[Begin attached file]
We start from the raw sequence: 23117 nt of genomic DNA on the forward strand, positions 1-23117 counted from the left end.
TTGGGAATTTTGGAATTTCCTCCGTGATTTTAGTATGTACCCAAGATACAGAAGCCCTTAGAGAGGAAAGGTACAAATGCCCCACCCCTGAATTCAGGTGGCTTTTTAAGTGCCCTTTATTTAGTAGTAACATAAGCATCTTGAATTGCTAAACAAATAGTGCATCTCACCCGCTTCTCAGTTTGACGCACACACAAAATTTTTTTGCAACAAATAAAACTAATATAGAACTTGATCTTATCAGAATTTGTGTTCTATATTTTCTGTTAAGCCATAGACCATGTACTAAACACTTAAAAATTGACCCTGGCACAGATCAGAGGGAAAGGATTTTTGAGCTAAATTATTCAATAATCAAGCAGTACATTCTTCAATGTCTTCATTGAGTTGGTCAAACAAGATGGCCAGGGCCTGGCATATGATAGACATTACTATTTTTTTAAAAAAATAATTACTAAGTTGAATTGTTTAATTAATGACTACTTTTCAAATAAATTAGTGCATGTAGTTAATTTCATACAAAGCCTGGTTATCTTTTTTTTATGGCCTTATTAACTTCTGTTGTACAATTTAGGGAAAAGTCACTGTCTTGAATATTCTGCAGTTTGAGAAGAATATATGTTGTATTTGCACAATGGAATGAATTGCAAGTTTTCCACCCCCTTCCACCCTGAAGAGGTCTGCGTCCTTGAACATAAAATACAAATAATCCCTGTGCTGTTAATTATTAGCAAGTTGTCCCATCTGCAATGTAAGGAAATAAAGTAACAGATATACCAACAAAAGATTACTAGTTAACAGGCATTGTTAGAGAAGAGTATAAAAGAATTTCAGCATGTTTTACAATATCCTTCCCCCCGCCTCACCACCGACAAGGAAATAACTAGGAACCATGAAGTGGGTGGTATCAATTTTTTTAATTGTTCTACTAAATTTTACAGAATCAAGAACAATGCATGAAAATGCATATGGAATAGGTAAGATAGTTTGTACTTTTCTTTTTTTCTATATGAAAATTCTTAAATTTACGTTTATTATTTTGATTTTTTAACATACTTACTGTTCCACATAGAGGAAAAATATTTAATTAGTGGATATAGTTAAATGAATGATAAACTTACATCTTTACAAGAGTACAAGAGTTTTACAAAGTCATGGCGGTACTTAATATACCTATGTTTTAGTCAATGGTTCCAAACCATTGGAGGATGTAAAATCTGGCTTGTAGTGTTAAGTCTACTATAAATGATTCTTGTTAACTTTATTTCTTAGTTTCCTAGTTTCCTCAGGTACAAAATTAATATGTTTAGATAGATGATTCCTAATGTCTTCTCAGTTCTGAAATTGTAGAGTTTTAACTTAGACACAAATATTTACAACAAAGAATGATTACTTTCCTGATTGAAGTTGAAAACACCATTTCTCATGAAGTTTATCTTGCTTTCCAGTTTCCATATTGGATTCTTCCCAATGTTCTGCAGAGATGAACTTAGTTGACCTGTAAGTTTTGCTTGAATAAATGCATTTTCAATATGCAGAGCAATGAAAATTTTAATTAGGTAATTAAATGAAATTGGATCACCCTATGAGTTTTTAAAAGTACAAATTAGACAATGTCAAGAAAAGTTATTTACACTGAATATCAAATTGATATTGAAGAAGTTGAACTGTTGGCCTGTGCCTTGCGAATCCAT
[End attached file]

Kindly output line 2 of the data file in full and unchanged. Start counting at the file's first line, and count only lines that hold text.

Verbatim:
TTGGGAATTTTGGAATTTCCTCCGTGATTTTAGTATGTACCCAAGATACAGAAGCCCTTAGAGAGGAAAGGTACAAATGCCCCACCCCTGAATTCAGGTGGCTTTTTAAGTGCCCTTTATTTAGTAGTAACATAAGCATCTTGAATTGCTAAACAAATAGTGCATCTCACCCGCTTCTCAGTTTGACGCACACACAAAATTTTTTTGCAACAAATAAAACTAATATAGAACTTGATCTTATCAGAATTTGTGTTCTATATTTTCTGTTAAGCCATAGACCATGTACTAAACACTTAAAAATTGACCCTGGCACAGATCAGAGGGAAAGGATTTTTGAGCTAAATTATTCAATAATCAAGCAGTACATTCTTCAATGTCTTCATTGAGTTGGTCAAACAAGATGGCCAGGGCCTGGCATATGATAGACATTACTATTTTTTTAAAAAAATAATTACTAAGTTGAATTGTTTAATTAATGACTACTTTTCAAATAAATTAGTGCATGTAGTTAATTTCATACAAAGCCTGGTTATCTTTTTTTTATGGCCTTATTAACTTCTGTTGTACAATTTAGGGAAAAGTCACTGTCTTGAATATTCTGCAGTTTGAGAAGAATATATGTTGTATTTGCACAATGGAATGAATTGCAAGTTTTCCACCCCCTTCCACCCTGAAGAGGTCTGCGTCCTTGAACATAAAATACAAATAATCCCTGTGCTGTTAATTATTAGCAAGTTGTCCCATCTGCAATGTAAGGAAATAAAGTAACAGATATACCAACAAAAGATTACTAGTTAACAGGCATTGTTAGAGAAGAGTATAAAAGAATTTCAGCATGTTTTACAATATCCTTCCCCCCGCCTCACCACCGACAAGGAAATAACTAGGAACCATGAAGTGGGTGGTATCAATTTTTTTAATTGTTCTACTAAATTTTACAGAATCAAGAACAATGCATGAAAATGCATATGGAATAGGTAAGATAGTTTGTACTTTTCTTTTTTTCTATATGAAAATTCTTAAATTTACGTTTATTATTTTGATTTTTTAACATACTTACTGTTCCACATAGAGGAAAAATATTTAATTAGTGGATATAGTTAAATGAATGATAAACTTACATCTTTACAAGAGTACAAGAGTTTTACAAAGTCATGGCGGTACTTAATATACCTATGTTTTAGTCAATGGTTCCAAACCATTGGAGGATGTAAAATCTGGCTTGTAGTGTTAAGTCTACTATAAATGATTCTTGTTAACTTTATTTCTTAGTTTCCTAGTTTCCTCAGGTACAAAATTAATATGTTTAGATAGATGATTCCTAATGTCTTCTCAGTTCTGAAATTGTAGAGTTTTAACTTAGACACAAATATTTACAACAAAGAATGATTACTTTCCTGATTGAAGTTGAAAACACCATTTCTCATGAAGTTTATCTTGCTTTCCAGTTTCCATATTGGATTCTTCCCAATGTTCTGCAGAGATGAACTTAGTTGACCTGTAAGTTTTGCTTGAATAAATGCATTTTCAATATGCAGAGCAATGAAAATTTTAATTAGGTAATTAAATGAAATTGGATCACCCTATGAGTTTTTAAAAGTACAAATTAGACAATGTCAAGAAAAGTTATTTACACTGAATATCAAATTGATATTGAAGAAGTTGAACTGTTGGCCTGTGCCTTGCGAATCCAT